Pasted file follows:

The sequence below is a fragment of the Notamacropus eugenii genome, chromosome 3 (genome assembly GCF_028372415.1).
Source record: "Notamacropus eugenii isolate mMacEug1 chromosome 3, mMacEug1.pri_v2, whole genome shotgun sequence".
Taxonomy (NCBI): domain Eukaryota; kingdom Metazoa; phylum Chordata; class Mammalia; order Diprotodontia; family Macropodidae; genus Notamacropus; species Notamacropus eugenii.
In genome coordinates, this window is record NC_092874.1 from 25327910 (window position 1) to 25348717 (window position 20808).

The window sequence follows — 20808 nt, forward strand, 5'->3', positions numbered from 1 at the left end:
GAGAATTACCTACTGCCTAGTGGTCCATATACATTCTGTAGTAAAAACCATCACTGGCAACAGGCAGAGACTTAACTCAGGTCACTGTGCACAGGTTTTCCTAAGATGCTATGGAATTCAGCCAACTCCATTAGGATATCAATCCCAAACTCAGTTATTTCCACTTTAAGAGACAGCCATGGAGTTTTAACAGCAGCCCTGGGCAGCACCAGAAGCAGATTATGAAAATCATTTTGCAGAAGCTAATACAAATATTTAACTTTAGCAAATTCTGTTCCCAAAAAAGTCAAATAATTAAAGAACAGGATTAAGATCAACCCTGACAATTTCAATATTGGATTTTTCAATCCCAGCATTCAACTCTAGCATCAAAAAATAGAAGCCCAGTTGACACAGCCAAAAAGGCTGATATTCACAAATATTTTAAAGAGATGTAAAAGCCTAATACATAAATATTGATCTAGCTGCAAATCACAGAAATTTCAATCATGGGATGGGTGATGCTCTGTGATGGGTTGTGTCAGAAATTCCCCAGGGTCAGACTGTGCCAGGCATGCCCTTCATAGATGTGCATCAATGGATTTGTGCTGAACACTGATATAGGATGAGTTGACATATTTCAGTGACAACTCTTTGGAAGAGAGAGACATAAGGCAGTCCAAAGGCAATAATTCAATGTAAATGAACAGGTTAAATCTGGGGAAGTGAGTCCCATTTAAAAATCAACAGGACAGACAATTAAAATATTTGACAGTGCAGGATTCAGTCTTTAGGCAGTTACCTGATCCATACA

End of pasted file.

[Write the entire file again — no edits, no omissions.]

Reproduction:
The sequence below is a fragment of the Notamacropus eugenii genome, chromosome 3 (genome assembly GCF_028372415.1).
Source record: "Notamacropus eugenii isolate mMacEug1 chromosome 3, mMacEug1.pri_v2, whole genome shotgun sequence".
Taxonomy (NCBI): domain Eukaryota; kingdom Metazoa; phylum Chordata; class Mammalia; order Diprotodontia; family Macropodidae; genus Notamacropus; species Notamacropus eugenii.
In genome coordinates, this window is record NC_092874.1 from 25327910 (window position 1) to 25348717 (window position 20808).

The window sequence follows — 20808 nt, forward strand, 5'->3', positions numbered from 1 at the left end:
GAGAATTACCTACTGCCTAGTGGTCCATATACATTCTGTAGTAAAAACCATCACTGGCAACAGGCAGAGACTTAACTCAGGTCACTGTGCACAGGTTTTCCTAAGATGCTATGGAATTCAGCCAACTCCATTAGGATATCAATCCCAAACTCAGTTATTTCCACTTTAAGAGACAGCCATGGAGTTTTAACAGCAGCCCTGGGCAGCACCAGAAGCAGATTATGAAAATCATTTTGCAGAAGCTAATACAAATATTTAACTTTAGCAAATTCTGTTCCCAAAAAAGTCAAATAATTAAAGAACAGGATTAAGATCAACCCTGACAATTTCAATATTGGATTTTTCAATCCCAGCATTCAACTCTAGCATCAAAAAATAGAAGCCCAGTTGACACAGCCAAAAAGGCTGATATTCACAAATATTTTAAAGAGATGTAAAAGCCTAATACATAAATATTGATCTAGCTGCAAATCACAGAAATTTCAATCATGGGATGGGTGATGCTCTGTGATGGGTTGTGTCAGAAATTCCCCAGGGTCAGACTGTGCCAGGCATGCCCTTCATAGATGTGCATCAATGGATTTGTGCTGAACACTGATATAGGATGAGTTGACATATTTCAGTGACAACTCTTTGGAAGAGAGAGACATAAGGCAGTCCAAAGGCAATAATTCAATGTAAATGAACAGGTTAAATCTGGGGAAGTGAGTCCCATTTAAAAATCAACAGGACAGACAATTAAAATATTTGACAGTGCAGGATTCAGTCTTTAGGCAGTTACCTGATCCATACA